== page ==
Rise and Fall of the Roman Empire Documented in Greenlandic Ice


Modern people aren’t the only ones who’ve polluted the atmosphere. Ancient air pollution has now allowed scientists a peek into the economic health of Ancient Rome. (Science)

Use our rich collection of resources to learn more about the geographic, cultural, and political atmosphere of Ancient Rome—and decide for yourself if it was polluted.

Teachers, scroll down for a quick list of key resources in our Teachers Toolkit.

Take a look at all that silver in these Roman coins.
Photograph by Photos_Marta, courtesy Pixabay. CC-BY-0
Now take a closer look at this silver denarius, the standard unit of currency in the Roman Empire. That’s Emperor Augustus on one side and Pegasus, of course, on the right. This coin was struck at the Roman mint during Augustus’ reign, between 27 BCE and 14 CE.
Photograph courtesy Classical Numismatic Group and Wikimedia. CC-BY-SA-2.5

Discussion Ideas

  • Scientists are now able to track the industrial health of Ancient Rome by measuring the amount of lead pollution in air and soil. How does air pollution correlate to Ancient Rome’s economy?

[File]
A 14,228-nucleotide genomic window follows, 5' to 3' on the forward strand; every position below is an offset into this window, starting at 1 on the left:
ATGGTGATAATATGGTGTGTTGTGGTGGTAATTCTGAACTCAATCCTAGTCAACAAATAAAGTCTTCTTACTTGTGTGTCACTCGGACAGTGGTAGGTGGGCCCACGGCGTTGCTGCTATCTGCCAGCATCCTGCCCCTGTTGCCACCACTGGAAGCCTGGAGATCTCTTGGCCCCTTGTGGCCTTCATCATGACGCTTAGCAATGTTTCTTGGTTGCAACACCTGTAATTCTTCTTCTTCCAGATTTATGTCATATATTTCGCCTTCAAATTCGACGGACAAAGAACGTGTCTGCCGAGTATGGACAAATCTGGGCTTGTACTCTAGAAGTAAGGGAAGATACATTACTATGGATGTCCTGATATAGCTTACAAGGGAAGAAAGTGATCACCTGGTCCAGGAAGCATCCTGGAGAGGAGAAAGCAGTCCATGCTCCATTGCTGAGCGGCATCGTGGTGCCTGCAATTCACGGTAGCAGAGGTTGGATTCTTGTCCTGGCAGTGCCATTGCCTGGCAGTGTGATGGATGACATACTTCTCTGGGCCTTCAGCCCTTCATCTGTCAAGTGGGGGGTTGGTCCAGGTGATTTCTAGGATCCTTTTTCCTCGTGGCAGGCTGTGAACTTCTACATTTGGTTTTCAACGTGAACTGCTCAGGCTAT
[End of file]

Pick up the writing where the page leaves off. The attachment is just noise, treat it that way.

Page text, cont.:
• This type of pollution is associated with the production of silver, which was used to make Rome’s standard unit of currency, the denarius.
      • As Rome prospered or expanded, more denarii were minted and circulated throughout the territory. This required more silver to be mined. These periods of economic growth generally correspond to periods of greater lead-based air pollution.
      • As the Roman economy slowed due to wars, civil unrest, or disease, fewer denarii were needed for circulation. These economic downturns are associated with reduced coin production and lower levels of lead-based air pollution.
      • It’s really the rise and fall of a monetary system based on silver,” says one historian.


  • OK, but what does mining silver from the earth have to do with lead in the air?